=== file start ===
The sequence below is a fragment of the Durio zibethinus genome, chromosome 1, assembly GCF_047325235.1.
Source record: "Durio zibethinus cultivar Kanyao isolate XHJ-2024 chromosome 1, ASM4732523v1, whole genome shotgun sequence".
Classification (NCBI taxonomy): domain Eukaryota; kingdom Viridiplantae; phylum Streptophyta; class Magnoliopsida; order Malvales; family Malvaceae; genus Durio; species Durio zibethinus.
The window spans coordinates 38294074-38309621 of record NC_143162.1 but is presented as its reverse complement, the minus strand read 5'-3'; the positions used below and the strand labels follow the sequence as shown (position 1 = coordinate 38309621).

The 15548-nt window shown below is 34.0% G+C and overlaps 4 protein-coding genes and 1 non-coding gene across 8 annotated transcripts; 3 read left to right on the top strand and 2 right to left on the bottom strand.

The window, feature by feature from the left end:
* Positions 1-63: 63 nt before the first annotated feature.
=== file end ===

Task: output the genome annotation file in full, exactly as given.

The sequence below is a fragment of the Durio zibethinus genome, chromosome 1, assembly GCF_047325235.1.
Source record: "Durio zibethinus cultivar Kanyao isolate XHJ-2024 chromosome 1, ASM4732523v1, whole genome shotgun sequence".
Classification (NCBI taxonomy): domain Eukaryota; kingdom Viridiplantae; phylum Streptophyta; class Magnoliopsida; order Malvales; family Malvaceae; genus Durio; species Durio zibethinus.
The window spans coordinates 38294074-38309621 of record NC_143162.1 but is presented as its reverse complement, the minus strand read 5'-3'; the positions used below and the strand labels follow the sequence as shown (position 1 = coordinate 38309621).

The 15548-nt window shown below is 34.0% G+C and overlaps 4 protein-coding genes and 1 non-coding gene across 8 annotated transcripts; 3 read left to right on the top strand and 2 right to left on the bottom strand.

The window, feature by feature from the left end:
* Positions 1-63: 63 nt before the first annotated feature.